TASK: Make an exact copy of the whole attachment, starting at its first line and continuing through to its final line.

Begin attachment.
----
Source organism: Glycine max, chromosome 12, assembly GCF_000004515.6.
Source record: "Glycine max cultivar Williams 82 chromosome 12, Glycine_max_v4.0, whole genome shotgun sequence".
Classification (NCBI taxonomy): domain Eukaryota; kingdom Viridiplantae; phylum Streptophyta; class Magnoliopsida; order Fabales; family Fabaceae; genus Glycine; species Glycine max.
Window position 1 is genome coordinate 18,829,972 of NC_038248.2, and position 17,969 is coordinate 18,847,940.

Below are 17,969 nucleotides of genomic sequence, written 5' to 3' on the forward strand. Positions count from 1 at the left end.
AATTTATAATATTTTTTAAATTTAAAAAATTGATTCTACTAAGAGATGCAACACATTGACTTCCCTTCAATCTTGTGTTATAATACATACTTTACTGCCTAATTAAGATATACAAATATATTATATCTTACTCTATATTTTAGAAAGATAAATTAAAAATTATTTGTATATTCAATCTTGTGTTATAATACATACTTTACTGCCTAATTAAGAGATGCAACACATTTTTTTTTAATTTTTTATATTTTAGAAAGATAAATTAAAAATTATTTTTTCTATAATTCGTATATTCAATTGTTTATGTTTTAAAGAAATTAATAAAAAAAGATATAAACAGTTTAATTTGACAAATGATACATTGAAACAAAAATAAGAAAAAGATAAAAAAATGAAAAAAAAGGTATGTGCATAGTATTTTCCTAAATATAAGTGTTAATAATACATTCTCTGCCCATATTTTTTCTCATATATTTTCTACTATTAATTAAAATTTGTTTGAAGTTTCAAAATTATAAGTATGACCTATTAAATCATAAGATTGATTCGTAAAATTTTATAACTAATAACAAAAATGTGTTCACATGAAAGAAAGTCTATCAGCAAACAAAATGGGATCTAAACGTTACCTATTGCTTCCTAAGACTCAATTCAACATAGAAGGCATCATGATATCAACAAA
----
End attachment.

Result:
Source organism: Glycine max, chromosome 12, assembly GCF_000004515.6.
Source record: "Glycine max cultivar Williams 82 chromosome 12, Glycine_max_v4.0, whole genome shotgun sequence".
Classification (NCBI taxonomy): domain Eukaryota; kingdom Viridiplantae; phylum Streptophyta; class Magnoliopsida; order Fabales; family Fabaceae; genus Glycine; species Glycine max.
Window position 1 is genome coordinate 18,829,972 of NC_038248.2, and position 17,969 is coordinate 18,847,940.

Below are 17,969 nucleotides of genomic sequence, written 5' to 3' on the forward strand. Positions count from 1 at the left end.
AATTTATAATATTTTTTAAATTTAAAAAATTGATTCTACTAAGAGATGCAACACATTGACTTCCCTTCAATCTTGTGTTATAATACATACTTTACTGCCTAATTAAGATATACAAATATATTATATCTTACTCTATATTTTAGAAAGATAAATTAAAAATTATTTGTATATTCAATCTTGTGTTATAATACATACTTTACTGCCTAATTAAGAGATGCAACACATTTTTTTTTAATTTTTTATATTTTAGAAAGATAAATTAAAAATTATTTTTTCTATAATTCGTATATTCAATTGTTTATGTTTTAAAGAAATTAATAAAAAAAGATATAAACAGTTTAATTTGACAAATGATACATTGAAACAAAAATAAGAAAAAGATAAAAAAATGAAAAAAAAGGTATGTGCATAGTATTTTCCTAAATATAAGTGTTAATAATACATTCTCTGCCCATATTTTTTCTCATATATTTTCTACTATTAATTAAAATTTGTTTGAAGTTTCAAAATTATAAGTATGACCTATTAAATCATAAGATTGATTCGTAAAATTTTATAACTAATAACAAAAATGTGTTCACATGAAAGAAAGTCTATCAGCAAACAAAATGGGATCTAAACGTTACCTATTGCTTCCTAAGACTCAATTCAACATAGAAGGCATCATGATATCAACAAA